Why did the case study about Clean Language affect me viscerally? The case study caused me to reflect on my own past, in particular a collective team failure (losing a contract re-compete). For years, we had had our heads buried in our ‘own’ analysis, our narrow context and our problem solving work for our customer.  We did good work, not excellent work. But looking back, I see that we were all missing a sense of curiosity about ourselves and about the way the environment evolved (or stagnated) both internally and in the competitor/customer ecosystem. Knowledge work is not just a reflection of the work processes and structures we put in place – this can lull us into a sense of ‘having things covered’. Knowledge work is deeply rooted in and affected by the way people think and how broadly they think and enquire about the world around them. To change from status quo or to ensure survival, we may need to become aware of how it is that we think first. We need to pull from what may be subconscious current thought processes, make them explicit (exposing assumptions and contradictions), ask for new outcomes and then re-structure our models based on what we want (our intent). This can be done – internally and sustainably – with the help of Clean Language questioning and modeling via coaching and training.

Promoting a culture of inquiry as a way to ensure long term corporate resilience is nothing new. But Clean Language and Systemic Modelling as a tool is very new and quite intriguing.

Finally, curiosity and questions that work well are driven by a fair amount of ‘intentionality’. Here are some examples of intentionality that I have developed:

1) I have an intention to learn; therefore I may request that someone  ask me ‘cleanly’ about what I am like when I am learning at my best. And as they help me develop my conceptual landscape using Clean Language questions, they will help me increase my self awareness while also learning what works for me.

2.) I have intention to support the work done by my team; therefore if someone disagrees on some matter, they have some information that I don’t, and I want to find out  what else there is about that view that I may be missing. I then ask them ‘clean questions’ to reveal their thinking.  This enables them to be heard and understood and contrasts with normal arguments and discussions that might ensue when I reassert my own views. Instead, I learn (my intention is to learn after all) an alternate view, which then may help expand my own thinking.

3.) I have the intention to be aware about things evolving outside of my immediate work and home life – to stay curious; therefore I will inquire and ask more outside my normal channels using clean questions. This might be markets, customers, peers at other companies, former colleagues, neighbors, chance encounters in public places.

The nice thing is that no matter where I would like to exhibit this curiosity, the same Clean Language questions and Symbollic Modelling techniques can be used. In brief, these techniques are few and simple, though not easy.  Learning to use them, honing your listening, being aware of your intent and  faithful to your curiosity take time and practice. The reward is in the discovery of new landscapes of possibilities! For organizations, the reward is growth, awareness, and better flow of communication.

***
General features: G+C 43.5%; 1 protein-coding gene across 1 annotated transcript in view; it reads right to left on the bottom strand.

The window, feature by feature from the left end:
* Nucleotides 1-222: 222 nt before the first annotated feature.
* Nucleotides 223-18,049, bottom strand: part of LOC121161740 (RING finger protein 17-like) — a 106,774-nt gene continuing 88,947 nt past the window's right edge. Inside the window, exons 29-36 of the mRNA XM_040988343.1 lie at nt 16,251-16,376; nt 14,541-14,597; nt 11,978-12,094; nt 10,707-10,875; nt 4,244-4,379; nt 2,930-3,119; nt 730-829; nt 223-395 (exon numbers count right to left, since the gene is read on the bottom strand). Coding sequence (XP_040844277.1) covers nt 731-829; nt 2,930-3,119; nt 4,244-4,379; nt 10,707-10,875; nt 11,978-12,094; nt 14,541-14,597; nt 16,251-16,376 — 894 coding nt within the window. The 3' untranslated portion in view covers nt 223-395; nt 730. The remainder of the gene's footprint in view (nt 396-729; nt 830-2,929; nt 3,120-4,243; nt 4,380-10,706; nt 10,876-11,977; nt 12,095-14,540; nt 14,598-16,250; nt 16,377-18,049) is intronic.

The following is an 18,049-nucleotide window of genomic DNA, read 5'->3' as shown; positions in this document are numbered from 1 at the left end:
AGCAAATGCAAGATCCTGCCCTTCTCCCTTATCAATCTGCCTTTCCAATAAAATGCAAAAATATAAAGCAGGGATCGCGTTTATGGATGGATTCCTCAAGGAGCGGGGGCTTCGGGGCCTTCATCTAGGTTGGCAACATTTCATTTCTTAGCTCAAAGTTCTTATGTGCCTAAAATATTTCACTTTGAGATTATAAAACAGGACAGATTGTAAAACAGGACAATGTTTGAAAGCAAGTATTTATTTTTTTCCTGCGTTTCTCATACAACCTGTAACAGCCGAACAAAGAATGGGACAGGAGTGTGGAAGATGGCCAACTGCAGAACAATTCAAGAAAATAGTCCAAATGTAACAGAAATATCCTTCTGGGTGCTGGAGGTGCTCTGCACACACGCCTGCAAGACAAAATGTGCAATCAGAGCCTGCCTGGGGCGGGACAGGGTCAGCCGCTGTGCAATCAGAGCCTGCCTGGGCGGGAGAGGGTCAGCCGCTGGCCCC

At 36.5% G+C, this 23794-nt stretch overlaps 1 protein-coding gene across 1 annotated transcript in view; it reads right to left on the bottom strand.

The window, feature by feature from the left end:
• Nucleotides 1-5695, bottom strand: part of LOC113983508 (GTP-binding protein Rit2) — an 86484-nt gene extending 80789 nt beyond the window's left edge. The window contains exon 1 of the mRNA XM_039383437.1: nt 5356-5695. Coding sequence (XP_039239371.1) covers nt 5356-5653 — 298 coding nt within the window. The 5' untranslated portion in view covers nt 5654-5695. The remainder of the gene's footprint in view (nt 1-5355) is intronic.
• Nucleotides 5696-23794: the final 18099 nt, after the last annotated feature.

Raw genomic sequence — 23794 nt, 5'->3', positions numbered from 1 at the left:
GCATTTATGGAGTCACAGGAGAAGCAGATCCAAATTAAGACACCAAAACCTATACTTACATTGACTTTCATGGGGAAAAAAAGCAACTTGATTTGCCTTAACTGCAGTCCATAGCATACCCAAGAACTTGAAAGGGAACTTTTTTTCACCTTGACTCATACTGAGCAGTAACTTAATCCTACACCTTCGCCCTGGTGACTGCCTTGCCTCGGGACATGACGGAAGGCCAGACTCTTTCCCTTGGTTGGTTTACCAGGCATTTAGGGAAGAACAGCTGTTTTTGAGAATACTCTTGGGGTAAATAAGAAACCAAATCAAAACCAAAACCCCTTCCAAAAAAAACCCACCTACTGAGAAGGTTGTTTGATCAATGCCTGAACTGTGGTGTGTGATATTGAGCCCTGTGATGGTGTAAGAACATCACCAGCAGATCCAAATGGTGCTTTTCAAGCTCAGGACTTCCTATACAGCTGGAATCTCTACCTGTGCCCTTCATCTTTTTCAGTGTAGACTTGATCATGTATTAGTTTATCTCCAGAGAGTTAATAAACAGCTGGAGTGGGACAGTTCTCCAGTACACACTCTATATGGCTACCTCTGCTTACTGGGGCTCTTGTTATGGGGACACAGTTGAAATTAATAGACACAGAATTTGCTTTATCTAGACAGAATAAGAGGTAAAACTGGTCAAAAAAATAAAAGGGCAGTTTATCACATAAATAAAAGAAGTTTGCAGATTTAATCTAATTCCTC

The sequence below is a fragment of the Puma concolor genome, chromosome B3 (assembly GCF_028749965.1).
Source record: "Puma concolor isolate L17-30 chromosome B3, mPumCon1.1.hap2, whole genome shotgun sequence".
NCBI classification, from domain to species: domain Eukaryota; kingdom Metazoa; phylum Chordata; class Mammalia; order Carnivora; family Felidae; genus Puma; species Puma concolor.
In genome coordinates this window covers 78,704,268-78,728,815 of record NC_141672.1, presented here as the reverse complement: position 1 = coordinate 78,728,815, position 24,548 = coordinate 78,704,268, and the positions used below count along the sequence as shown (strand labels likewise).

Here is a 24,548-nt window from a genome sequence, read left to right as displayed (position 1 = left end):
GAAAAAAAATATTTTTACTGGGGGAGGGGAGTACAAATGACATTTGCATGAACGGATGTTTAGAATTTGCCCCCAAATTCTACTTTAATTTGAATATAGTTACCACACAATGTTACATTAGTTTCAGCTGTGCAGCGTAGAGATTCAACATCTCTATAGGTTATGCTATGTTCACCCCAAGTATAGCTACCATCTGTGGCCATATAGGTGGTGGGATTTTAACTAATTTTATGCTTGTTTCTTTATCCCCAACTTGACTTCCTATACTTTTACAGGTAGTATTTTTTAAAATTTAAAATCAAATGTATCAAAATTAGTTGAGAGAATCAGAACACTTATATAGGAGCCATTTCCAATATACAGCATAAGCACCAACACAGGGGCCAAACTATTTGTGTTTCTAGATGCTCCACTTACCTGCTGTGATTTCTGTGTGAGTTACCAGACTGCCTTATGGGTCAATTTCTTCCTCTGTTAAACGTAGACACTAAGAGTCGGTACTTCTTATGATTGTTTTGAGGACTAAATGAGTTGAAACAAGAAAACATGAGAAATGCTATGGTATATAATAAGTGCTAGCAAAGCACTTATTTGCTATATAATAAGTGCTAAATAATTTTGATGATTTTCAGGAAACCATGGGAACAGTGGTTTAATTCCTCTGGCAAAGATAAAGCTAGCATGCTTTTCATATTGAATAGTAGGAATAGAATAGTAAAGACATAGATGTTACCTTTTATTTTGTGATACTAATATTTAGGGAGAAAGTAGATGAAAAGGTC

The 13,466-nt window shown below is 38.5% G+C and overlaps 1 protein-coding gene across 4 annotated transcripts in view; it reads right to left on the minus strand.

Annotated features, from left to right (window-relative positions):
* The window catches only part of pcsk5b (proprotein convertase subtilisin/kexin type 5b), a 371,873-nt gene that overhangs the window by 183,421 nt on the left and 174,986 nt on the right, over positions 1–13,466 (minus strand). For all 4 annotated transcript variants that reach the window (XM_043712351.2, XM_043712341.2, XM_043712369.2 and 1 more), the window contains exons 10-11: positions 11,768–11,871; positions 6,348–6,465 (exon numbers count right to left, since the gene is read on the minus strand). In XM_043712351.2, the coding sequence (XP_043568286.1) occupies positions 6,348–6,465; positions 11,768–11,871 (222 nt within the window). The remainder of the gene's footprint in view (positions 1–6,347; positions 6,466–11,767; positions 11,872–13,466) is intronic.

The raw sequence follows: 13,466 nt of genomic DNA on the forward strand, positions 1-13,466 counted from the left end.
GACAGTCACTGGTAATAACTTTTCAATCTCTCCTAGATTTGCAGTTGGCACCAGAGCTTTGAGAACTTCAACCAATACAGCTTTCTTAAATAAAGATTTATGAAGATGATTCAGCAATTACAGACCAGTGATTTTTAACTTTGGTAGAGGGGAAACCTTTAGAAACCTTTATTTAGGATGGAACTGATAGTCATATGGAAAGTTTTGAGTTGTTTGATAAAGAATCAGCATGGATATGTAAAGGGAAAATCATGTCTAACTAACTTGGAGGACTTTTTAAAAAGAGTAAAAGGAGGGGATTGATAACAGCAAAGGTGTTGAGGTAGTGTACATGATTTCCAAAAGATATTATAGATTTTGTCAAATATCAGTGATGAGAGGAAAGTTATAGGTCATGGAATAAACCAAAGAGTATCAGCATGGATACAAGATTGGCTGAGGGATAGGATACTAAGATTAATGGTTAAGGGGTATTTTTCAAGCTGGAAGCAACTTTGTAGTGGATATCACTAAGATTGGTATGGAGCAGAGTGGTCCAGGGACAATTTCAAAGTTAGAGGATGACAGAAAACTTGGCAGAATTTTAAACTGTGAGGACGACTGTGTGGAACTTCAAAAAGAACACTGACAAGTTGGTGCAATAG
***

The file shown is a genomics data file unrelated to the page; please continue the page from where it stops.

Dream Girls

Posted November 30, 2013 by Andrea Chiou
Categories: Coaching, Listening, Personal Growth

Christie and meMy daughter graduates from college (Franklin College, Lugano, Switzerland) in May, I see her following closely in my footsteps of many decades ago. Reluctant but ready to step beyond the classroom, she wants to explore! She loves learning foreign languages and meeting people from around the world. Her major (International Relations) isn’t necessarily immediately marketable (as mine wasn’t – German Literature). She may choose graduate school eventually. She’s anxious about what she will do next but she has dreams. Whatever the path, I have confidence it will all work out. It did for me under similar circumstances. I tell her that.

She comes to me, I think, because I listen. I don’t give advice. Sometimes, I tell her what worked for me. Or I might say, follow your passion. She has some practical ideas, and some wild ones, like moving to China to teach or work.  Oh, that sounds so very familiar. To my surprise, it is unfortunately not as easy to do now as it was in the 1980s. I don’t tell her my preference or what she should do. I think she keeps coming back to me because of that. I give her thinking and reflecting space – what Nancy Kline calls a thinking environment in her book: Time to Think.

As I listen to my daughter, I reflect on my own feelings and my journey. I am still evolving in my career. I’ve made it to where I am through hard work. And I keep moving towards my goal: to be an excellent agile or kanban coach,  facilitator, trainer, and change agent. I read, I learn, I write a bit, I connect with people. There’s some uncertainty. But I’m ok with that. I keep the dream alive by working towards it. That’s what I want her to do too.  Dream girls!